Statements made by Pakistan foreign minister Khwaja Asif do not portend a paradigm shift in Pakistan. Far from it.
Khawaja Asif, Pakistan’s foreign minister, has a penchant for provocative talk. Last year, when he was defense minister, he threatened on a Pakistani television show to attack India with nuclear weapons if his country’s “defense and survival” were endangered.
Today, he is once again generating headlines. Speaking at an Asia Society event in New York on 27 September, he said that several decades ago the U.S. government treated the Haqqani network and Lashkar-e-Taiba (LeT) as its “darlings” and “wined and dined” them at the White House. His remark sparked an extraordinary response from LeT leader Hafiz Saeed, who has announced his intention to sue Asif for defamation.
To be fair, it’s true that it’s mainly the Haqqanis that were associated with the Reagan administration during the anti-Soviet battles in Afghanistan in the 1980s. Still, there’s something ironic about a UN-designated terrorist suing for defamation. At any rate, Asif’s apparent implication—you supported these guys in the past, so ease up on the pressure—won’t fly in Washington. This is not a case of past being prologue. For the U.S. government, the rationale is simple: The Haqqanis may have once helped serve our interests, but today they target our troops in Afghanistan. In effect, it’s time to kill the darlings of the past.
But all this talk of darlings and wining-and-dining and Saeed’s litigation threat has overshadowed the most intriguing comments made by Asif at last week’s Asia Society event. The foreign minister stated that LeT and the Haqqani network are “liabilities,” and asked the United States to “give us time to get rid of these liabilities.”
This is an extraordinary admission, given that Pakistan has long viewed LeT as an asset to be used against India—one of the few coercive tools, along with nuclear weapons, that can be wielded to neutralize the superiority of India’s conventional military capacities. The Haqqani network, meanwhile, is viewed by Pakistan as a means of pushing back against India’s presence in Afghanistan. Does Asif’s admission portend a monumental course correction for a policy that Pakistan publicly denies but has long embraced?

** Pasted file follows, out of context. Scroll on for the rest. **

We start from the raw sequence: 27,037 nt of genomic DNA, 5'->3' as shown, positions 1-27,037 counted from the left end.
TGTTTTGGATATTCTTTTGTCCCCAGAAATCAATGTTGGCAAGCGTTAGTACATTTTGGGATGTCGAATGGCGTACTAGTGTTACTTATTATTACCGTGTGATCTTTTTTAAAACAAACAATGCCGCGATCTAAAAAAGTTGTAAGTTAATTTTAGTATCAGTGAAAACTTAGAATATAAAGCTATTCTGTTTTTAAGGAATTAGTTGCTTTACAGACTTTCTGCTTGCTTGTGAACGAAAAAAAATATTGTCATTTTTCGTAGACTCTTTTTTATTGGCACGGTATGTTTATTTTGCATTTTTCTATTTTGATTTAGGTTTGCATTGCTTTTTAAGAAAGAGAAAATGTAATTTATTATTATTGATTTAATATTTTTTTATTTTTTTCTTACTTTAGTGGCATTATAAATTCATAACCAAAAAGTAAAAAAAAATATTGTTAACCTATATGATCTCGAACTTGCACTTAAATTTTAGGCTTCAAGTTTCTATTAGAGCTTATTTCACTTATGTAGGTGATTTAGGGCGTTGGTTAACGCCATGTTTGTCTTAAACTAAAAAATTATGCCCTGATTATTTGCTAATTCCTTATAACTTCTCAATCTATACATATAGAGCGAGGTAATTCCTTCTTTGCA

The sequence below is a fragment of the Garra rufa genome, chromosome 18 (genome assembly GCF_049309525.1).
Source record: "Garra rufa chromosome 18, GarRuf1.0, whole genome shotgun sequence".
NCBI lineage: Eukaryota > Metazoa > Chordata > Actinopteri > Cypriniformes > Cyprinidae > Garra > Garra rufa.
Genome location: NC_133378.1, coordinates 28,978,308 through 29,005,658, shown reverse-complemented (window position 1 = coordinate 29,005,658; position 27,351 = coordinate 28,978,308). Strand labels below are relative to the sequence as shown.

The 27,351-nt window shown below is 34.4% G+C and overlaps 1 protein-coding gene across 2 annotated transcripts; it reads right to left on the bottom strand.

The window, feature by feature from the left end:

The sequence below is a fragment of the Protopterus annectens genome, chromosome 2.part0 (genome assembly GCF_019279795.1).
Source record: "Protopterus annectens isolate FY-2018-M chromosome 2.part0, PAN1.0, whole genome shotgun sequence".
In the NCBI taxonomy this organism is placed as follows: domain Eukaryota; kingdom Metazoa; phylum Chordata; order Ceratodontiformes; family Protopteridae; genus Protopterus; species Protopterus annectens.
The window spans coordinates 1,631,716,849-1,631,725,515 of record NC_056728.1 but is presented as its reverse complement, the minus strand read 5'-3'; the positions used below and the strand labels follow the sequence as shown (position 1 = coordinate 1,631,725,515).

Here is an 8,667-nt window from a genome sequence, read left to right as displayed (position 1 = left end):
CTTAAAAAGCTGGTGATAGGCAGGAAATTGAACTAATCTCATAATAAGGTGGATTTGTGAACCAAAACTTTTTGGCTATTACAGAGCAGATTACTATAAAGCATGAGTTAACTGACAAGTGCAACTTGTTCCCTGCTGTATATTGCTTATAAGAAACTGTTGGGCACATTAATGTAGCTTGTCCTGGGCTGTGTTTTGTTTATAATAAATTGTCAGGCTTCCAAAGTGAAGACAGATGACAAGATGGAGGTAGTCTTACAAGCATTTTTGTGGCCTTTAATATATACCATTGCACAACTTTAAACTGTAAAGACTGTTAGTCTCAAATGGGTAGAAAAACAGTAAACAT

Don’t hold your breath.
Asif deserves praise for acknowledging something that many in Washington and Delhi, and likely some in Islamabad too, have long believed: Whenever you treat a terror group with kid gloves, you play with fire.
Still, Asif’s comments do not portend a paradigm shift. Far from it. Let’s not forget that in Pakistan, it’s the military, not the government, that makes the decisions about policies toward militancy. And there’s little evidence that the armed forces have heartily endorsed Asif’s admission. To be sure, Saeed is under house arrest—but, if patterns of the past are any indication, he could be released in due course.
Additionally, recent media reports have revealed that the Pakistani security establishment is trying to incorporate into politics those militants willing to forswear violence. It remains unclear, however, what the true intentions of this “mainstreaming” process really are—a genuine effort to defang militancy, or an attempt to legitimize the activities and ideologies of militants by integrating them into the political process.
So why did Asif say that LeT and the Haqqani network are liabilities? To his credit, he may have said this because he believes it to be true. If so, then such a statement risks inflaming already-considerable civil-military tensions in Pakistan. The military may not take well to a top civilian official dissenting on a policy that the armed forces have long embraced.
There’s also the possibility that Asif wanted to appeal to a very specific audience—the U.S. government. At a time when American pressure is building on Pakistan to crack down more robustly on terrorism on its soil, there’s something to be said for a top Pakistani diplomat acknowledging the limited utility of terrorists—a gesture that Islamabad and Rawalpindi may hope will compel Washington to ease up on the pressure, at least temporarily.
In this vein, Asif was wise to refer to both the Haqqanis and to LeT as liabilities. The Haqqani network is the Pakistan-based terror group that worries Washington the most, because of the clear and present danger it poses to U.S. forces in Afghanistan.
However, Washington is focused laser-like on LeT as well. Six Americans died in the Mumbai terror attacks of 2008—a massacre that Washington is convinced was carried out by LeT. The $10 million bounty that America has put on Saeed’s head and its repeated pledges to work with New Delhi to address the LeT threat accentuate the degree of Washington’s concern.
Alas, this isn’t to say that Washington will be won over or reassured. The Trump administration will want to see real action, as opposed to mere talk. And there’s already been plenty of the latter, but precious little of the former, in recent years.